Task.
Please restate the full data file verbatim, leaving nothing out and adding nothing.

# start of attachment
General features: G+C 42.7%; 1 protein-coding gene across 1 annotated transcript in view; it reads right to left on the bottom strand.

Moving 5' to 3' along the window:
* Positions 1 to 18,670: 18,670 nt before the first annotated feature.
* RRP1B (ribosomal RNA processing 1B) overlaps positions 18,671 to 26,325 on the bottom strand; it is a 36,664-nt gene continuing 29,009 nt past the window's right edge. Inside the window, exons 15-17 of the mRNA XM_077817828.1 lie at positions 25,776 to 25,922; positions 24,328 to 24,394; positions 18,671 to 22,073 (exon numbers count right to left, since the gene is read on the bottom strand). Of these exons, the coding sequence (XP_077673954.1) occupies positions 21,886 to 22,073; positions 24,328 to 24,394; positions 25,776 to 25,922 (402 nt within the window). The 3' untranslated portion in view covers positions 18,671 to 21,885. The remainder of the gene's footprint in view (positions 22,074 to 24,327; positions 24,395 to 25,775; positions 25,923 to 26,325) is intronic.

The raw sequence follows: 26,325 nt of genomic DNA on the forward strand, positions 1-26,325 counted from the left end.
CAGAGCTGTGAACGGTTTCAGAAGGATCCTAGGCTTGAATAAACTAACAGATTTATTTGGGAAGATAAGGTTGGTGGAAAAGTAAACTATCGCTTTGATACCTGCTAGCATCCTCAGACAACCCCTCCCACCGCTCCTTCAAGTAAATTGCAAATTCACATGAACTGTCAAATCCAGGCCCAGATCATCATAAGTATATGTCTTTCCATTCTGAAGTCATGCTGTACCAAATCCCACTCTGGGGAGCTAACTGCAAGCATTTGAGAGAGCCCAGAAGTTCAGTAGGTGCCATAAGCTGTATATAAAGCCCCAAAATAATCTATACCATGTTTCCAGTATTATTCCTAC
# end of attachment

General features: G+C 42.7%; 1 protein-coding gene across 1 annotated transcript in view; it reads right to left on the bottom strand.

Moving 5' to 3' along the window:
* Positions 1 to 18,670: 18,670 nt before the first annotated feature.
* RRP1B (ribosomal RNA processing 1B) overlaps positions 18,671 to 26,325 on the bottom strand; it is a 36,664-nt gene continuing 29,009 nt past the window's right edge. Inside the window, exons 15-17 of the mRNA XM_077817828.1 lie at positions 25,776 to 25,922; positions 24,328 to 24,394; positions 18,671 to 22,073 (exon numbers count right to left, since the gene is read on the bottom strand). Of these exons, the coding sequence (XP_077673954.1) occupies positions 21,886 to 22,073; positions 24,328 to 24,394; positions 25,776 to 25,922 (402 nt within the window). The 3' untranslated portion in view covers positions 18,671 to 21,885. The remainder of the gene's footprint in view (positions 22,074 to 24,327; positions 24,395 to 25,775; positions 25,923 to 26,325) is intronic.

The raw sequence follows: 26,325 nt of genomic DNA on the forward strand, positions 1-26,325 counted from the left end.
CAGAGCTGTGAACGGTTTCAGAAGGATCCTAGGCTTGAATAAACTAACAGATTTATTTGGGAAGATAAGGTTGGTGGAAAAGTAAACTATCGCTTTGATACCTGCTAGCATCCTCAGACAACCCCTCCCACCGCTCCTTCAAGTAAATTGCAAATTCACATGAACTGTCAAATCCAGGCCCAGATCATCATAAGTATATGTCTTTCCATTCTGAAGTCATGCTGTACCAAATCCCACTCTGGGGAGCTAACTGCAAGCATTTGAGAGAGCCCAGAAGTTCAGTAGGTGCCATAAGCTGTATATAAAGCCCCAAAATAATCTATACCATGTTTCCAGTATTATTCCTAC